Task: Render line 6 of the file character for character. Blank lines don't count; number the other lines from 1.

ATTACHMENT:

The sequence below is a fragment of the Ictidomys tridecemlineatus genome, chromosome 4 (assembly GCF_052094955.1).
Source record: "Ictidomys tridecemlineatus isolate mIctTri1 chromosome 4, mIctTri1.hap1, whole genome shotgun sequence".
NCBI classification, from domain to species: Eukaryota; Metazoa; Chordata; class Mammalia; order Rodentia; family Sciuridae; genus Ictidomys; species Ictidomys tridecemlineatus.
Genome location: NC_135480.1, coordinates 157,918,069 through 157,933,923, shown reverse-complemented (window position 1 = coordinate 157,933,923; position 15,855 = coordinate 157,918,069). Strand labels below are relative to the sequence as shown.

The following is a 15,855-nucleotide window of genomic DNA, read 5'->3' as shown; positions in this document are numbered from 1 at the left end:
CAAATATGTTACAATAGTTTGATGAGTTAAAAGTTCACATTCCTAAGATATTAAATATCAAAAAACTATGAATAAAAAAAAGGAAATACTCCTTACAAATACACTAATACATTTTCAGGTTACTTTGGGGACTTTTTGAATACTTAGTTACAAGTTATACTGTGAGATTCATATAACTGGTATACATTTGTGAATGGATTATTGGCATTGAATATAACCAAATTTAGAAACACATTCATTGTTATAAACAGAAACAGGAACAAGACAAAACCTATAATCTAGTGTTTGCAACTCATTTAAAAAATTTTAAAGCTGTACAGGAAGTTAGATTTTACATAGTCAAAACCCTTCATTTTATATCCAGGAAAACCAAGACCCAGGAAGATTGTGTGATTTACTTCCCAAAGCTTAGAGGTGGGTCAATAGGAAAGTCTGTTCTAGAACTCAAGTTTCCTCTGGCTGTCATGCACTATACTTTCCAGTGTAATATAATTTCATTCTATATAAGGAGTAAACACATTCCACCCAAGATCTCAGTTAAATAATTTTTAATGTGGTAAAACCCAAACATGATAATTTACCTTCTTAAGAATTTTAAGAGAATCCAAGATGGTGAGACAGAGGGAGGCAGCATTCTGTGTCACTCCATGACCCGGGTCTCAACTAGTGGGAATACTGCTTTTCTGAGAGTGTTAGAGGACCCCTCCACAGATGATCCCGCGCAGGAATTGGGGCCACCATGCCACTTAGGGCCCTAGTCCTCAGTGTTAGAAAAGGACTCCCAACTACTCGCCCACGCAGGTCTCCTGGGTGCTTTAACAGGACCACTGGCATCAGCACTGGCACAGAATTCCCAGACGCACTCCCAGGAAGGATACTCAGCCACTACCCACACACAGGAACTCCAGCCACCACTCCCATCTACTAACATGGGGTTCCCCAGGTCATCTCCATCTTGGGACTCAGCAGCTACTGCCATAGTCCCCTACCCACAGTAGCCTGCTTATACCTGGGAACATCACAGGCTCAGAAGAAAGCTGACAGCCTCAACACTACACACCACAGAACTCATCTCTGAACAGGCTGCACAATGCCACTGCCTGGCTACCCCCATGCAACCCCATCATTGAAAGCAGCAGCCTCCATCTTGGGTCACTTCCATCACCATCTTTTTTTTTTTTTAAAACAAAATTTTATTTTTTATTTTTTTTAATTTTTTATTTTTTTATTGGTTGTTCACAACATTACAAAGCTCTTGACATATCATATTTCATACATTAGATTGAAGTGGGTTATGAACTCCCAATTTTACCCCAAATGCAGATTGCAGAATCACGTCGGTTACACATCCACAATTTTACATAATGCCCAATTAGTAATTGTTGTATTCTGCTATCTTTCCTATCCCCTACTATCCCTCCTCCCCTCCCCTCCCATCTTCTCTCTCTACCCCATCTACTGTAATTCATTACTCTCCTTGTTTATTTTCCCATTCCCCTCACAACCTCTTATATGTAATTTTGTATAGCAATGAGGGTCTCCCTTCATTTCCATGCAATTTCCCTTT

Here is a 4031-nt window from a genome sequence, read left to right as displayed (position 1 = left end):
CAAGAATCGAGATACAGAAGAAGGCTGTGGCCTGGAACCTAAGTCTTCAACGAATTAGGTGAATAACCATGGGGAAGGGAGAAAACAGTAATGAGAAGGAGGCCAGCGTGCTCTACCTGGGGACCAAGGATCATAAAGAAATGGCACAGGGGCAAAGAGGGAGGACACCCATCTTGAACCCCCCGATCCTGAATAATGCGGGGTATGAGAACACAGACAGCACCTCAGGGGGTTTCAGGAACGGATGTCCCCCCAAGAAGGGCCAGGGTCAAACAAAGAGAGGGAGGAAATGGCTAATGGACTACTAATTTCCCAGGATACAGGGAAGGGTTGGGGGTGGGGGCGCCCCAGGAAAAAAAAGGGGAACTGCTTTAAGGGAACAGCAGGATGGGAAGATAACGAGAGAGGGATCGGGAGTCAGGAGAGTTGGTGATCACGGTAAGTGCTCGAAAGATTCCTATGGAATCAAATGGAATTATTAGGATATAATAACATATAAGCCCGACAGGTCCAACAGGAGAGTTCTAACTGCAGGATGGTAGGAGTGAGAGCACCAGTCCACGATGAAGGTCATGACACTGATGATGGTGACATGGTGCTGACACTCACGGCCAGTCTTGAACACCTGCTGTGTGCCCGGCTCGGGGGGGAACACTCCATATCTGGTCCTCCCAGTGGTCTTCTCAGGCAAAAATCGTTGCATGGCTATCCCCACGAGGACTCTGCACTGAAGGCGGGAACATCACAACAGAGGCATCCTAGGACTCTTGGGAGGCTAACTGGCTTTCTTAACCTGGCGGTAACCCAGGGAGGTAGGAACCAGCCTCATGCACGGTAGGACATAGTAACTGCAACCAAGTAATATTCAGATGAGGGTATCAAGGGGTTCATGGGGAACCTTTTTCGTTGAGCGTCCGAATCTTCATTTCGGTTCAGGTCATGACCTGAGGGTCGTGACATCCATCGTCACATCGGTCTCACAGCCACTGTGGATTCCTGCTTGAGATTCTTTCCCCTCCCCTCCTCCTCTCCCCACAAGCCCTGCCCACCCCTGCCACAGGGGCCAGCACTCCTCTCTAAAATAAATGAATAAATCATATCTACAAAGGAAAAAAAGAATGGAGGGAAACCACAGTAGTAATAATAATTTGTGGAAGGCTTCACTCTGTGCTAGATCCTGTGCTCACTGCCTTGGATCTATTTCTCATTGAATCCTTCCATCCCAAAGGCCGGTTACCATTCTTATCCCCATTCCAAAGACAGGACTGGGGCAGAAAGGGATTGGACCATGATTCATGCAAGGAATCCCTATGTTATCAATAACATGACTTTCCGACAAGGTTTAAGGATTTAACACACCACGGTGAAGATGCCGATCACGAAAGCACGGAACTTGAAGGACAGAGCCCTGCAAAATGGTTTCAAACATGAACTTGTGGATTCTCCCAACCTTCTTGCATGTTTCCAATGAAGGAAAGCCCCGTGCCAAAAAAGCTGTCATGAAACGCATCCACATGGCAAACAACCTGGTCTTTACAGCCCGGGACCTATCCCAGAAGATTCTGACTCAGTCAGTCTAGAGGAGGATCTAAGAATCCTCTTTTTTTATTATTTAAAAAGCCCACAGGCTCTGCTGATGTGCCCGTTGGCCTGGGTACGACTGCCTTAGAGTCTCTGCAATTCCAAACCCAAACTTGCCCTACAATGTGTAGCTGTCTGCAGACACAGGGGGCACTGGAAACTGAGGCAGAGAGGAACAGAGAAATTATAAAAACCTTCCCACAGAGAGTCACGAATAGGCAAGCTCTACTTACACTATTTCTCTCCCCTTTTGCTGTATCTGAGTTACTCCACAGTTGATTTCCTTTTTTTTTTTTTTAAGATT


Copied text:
CAAATATGTTACAATAGTTTGATGAGTTAAAAGTTCACATTCCTAAGATATTAAATATCAAAAAACTATGAATAAAAAAAAGGAAATACTCCTTACAAATACACTAATACATTTTCAGGTTACTTTGGGGACTTTTTGAATACTTAGTTACAAGTTATACTGTGAGATTCATATAACTGGTATACATTTGTGAATGGATTATTGGCATTGAATATAACCAAATTTAGAAACACATTCATTGTTATAAACAGAAACAGGAACAAGACAAAACCTATAATCTAGTGTTTGCAACTCATTTAAAAAATTTTAAAGCTGTACAGGAAGTTAGATTTTACATAGTCAAAACCCTTCATTTTATATCCAGGAAAACCAAGACCCAGGAAGATTGTGTGATTTACTTCCCAAAGCTTAGAGGTGGGTCAATAGGAAAGTCTGTTCTAGAACTCAAGTTTCCTCTGGCTGTCATGCACTATACTTTCCAGTGTAATATAATTTCATTCTATATAAGGAGTAAACACATTCCACCCAAGATCTCAGTTAAATAATTTTTAATGTGGTAAAACCCAAACATGATAATTTACCTTCTTAAGAATTTTAAGAGAATCCAAGATGGTGAGACAGAGGGAGGCAGCATTCTGTGTCACTCCATGACCCGGGTCTCAACTAGTGGGAATACTGCTTTTCTGAGAGTGTTAGAGGACCCCTCCACAGATGATCCCGCGCAGGAATTGGGGCCACCATGCCACTTAGGGCCCTAGTCCTCAGTGTTAGAAAAGGACTCCCAACTACTCGCCCACGCAGGTCTCCTGGGTGCTTTAACAGGACCACTGGCATCAGCACTGGCACAGAATTCCCAGACGCACTCCCAGGAAGGATACTCAGCCACTACCCACACACAGGAACTCCAGCCACCACTCCCATCTACTAACATGGGGTTCCCCAGGTCATCTCCATCTTGGGACTCAGCAGCTACTGCCATAGTCCCCTACCCACAGTAGCCTGCTTATACCTGGGAACATCACAGGCTCAGAAGAAAGCTGACAGCCTCAACACTACACACCACAGAACTCATCTCTGAACAGGCTGCACAATGCCACTGCCTGGCTACCCCCATGCAACCCCATCATTGAAAGCAGCAGCCTCCATCTTGGGTCACTTCCATCACCATCTTTTTTTTTTTTTAAAACAAAATTTTATTTTTTATTTTTTTTAATTTTTTATTTTTTTATTGGTTGTTCACAACATTACAAAGCTCTTGACATATCATATTTCATACATTAGATTGAAGTGGGTTATGAACTCCCAATTTTACCCCAAATGCAGATTGCAGAATCACGTCGGTTACACATCCACAATTTTACATAATGCCCAATTAGTAATTGTTGTATTCTGCTATCTTTCCTATCCCCTACTATCCCTCCTCCCCTCCCCTCCCATCTTCTCTCTCTACCCCATCTACTGTAATTCATTACTCTCCTTGTTTATTTTCCCATTCCCCTCACAACCTCTTATATGTAATTTTGTATAGCAATGAGGGTCTCCCTTCATTTCCATGCAATTTCCCTTT